Two weeks ago in our Project Lab blog, Laura spoke about masceration and briefly touched on the role dermestid beetles play in skeletonizing specimens for the O&M department. Working with the beetles is one of my favorite aspects of my job here at the Academy and I thought I would go into a bit more detail regarding our wonderful, interesting dermestid colony!

dermestid case



Dermestid beetles (family Dermestidae) are a large group of scavenger beetles that feed on a variety of organic materials from hair to skin to dead flesh. Dermestids can be found on carcasses almost anywhere in the world! Taxidermists and scientific preparators have long used these beetles to help quickly and efficiently clean bones of flesh because the beetles do most of the work for us! Out in the O&M Bones Lab, we use a colony of Dermestes maculatus, a small black beetle with a white ventral side, to help prepare skeletons for the research collection.



Dermestids are perfect for terrarium life as the right hand “man” of the preparator. Although capable of flight, our Dermestes maculatus don’t take to wing unless they get too hot, so we keep our terrarium case pleasantly warm to keep the beetles happy just strolling around. This makes opening and closing their case much easier and prevents beetles from escaping and munching on other specimens. They also require little care aside from feeding and the occasional spritz of water. The work they do for our department vastly outweighs their salary (all paid in food!).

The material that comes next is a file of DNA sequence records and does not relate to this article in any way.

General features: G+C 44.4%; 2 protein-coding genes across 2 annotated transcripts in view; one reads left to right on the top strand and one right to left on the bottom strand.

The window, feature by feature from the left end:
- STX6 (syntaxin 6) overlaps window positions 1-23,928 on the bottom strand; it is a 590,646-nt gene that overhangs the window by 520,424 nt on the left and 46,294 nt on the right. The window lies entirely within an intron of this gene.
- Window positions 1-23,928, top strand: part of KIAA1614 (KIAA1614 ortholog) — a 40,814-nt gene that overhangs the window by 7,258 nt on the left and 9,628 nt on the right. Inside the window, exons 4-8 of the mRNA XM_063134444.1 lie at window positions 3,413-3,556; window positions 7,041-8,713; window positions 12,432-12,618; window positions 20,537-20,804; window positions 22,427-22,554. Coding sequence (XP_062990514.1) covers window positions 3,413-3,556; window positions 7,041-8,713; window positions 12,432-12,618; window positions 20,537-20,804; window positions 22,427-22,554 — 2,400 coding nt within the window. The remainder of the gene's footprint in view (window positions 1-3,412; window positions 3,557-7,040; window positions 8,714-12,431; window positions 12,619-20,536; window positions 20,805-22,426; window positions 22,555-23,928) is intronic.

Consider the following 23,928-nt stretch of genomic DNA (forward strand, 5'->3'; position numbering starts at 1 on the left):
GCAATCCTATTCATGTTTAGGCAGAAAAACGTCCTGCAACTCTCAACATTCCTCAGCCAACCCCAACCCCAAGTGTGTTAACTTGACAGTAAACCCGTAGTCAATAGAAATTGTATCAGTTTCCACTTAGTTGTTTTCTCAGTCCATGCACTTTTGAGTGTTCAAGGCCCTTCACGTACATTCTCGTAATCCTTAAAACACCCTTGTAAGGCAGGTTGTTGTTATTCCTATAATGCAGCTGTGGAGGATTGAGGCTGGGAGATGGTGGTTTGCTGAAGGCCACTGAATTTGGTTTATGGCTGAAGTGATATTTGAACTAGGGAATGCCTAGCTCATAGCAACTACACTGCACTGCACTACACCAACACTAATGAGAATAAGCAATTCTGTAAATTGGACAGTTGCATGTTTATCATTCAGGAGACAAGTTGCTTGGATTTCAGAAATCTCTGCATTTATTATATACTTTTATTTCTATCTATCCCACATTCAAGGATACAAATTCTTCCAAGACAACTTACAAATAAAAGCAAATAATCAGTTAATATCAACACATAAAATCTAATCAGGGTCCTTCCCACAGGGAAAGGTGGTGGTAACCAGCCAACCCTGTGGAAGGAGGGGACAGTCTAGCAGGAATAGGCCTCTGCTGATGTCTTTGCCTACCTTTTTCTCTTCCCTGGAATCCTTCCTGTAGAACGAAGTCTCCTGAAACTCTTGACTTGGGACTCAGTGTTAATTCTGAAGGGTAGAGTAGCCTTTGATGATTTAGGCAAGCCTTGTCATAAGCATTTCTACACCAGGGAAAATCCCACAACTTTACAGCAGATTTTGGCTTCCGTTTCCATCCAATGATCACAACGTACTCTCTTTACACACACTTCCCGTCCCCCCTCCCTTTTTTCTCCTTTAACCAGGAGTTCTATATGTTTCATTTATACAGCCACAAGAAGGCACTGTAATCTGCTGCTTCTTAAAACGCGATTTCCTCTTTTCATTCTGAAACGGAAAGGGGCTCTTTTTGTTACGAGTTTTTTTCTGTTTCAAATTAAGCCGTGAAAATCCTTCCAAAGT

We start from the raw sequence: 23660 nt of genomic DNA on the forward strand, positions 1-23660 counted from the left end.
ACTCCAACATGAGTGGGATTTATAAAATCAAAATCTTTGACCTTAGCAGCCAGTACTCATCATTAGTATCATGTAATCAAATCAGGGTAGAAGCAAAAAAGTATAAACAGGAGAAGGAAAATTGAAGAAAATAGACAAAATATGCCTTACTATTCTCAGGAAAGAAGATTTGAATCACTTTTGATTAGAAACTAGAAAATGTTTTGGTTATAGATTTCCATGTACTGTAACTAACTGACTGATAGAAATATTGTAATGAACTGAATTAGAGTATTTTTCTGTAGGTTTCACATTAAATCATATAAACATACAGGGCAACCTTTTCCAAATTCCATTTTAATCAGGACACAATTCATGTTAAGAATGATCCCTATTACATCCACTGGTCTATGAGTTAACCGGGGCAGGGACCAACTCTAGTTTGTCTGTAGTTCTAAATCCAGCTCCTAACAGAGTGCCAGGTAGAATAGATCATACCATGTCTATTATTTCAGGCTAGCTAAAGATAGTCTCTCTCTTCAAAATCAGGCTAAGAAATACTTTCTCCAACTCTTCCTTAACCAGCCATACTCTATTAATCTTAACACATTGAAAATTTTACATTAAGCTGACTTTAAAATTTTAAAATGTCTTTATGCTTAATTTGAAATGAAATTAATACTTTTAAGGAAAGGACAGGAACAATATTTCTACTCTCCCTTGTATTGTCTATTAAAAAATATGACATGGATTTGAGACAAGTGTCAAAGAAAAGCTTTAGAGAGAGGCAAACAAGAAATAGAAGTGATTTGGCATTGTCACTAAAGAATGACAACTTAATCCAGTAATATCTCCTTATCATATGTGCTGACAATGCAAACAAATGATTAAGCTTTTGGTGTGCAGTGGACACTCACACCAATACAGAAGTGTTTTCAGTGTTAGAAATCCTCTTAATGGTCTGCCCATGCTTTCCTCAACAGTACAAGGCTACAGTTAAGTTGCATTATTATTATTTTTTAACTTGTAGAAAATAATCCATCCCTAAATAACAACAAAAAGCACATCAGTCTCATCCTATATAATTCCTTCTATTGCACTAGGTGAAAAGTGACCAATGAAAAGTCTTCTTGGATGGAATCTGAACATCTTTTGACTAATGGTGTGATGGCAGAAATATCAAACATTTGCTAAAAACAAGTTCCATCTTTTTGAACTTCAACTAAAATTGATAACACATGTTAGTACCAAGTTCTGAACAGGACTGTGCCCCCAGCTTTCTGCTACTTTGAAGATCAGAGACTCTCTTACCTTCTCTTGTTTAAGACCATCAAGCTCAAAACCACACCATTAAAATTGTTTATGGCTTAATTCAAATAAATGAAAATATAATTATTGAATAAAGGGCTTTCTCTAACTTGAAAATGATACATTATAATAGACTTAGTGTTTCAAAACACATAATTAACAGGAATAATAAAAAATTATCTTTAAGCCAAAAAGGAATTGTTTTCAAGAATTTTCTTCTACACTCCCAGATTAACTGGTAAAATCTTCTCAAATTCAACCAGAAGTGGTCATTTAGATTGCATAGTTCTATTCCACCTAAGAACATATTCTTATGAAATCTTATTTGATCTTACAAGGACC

The first step in skeletonizing a specimen is to remove most of the flesh off the animal, leaving only a small amount of muscle on the bones. Up in the Project Lab, you can find O&M staff and volunteers regularly skeletonizing specimens for our research collection. Once the muscle has been removed, it is time for the dermestid colony to begin their work.



A large colony will be able to strip a small bird clean in just a few days! Dermestid beetles are excellent for cleaning small, delicate skeletons like fragile passerine birds and tiny mammals, and also juvenile species whose bones have not yet fused. Sometimes with water masceration (as described by Laura in her previous post), skeletons can fall apart from being submerged in liquid for long periods of time. In contrast, the dermestid beetles will eat the flesh off the bones and generally keep the skeleton articulated and this can be preferable for some specimens to prevent important sutures from falling apart.



Once cleaned by the dermestids, the skeleton will be brightened and degreased and then integrated into our collection, ready to be used by a curious researcher… maybe you!


Codie Otte Curatorial Assistant and Specimen Preparator Ornithology & Mammalogy Department

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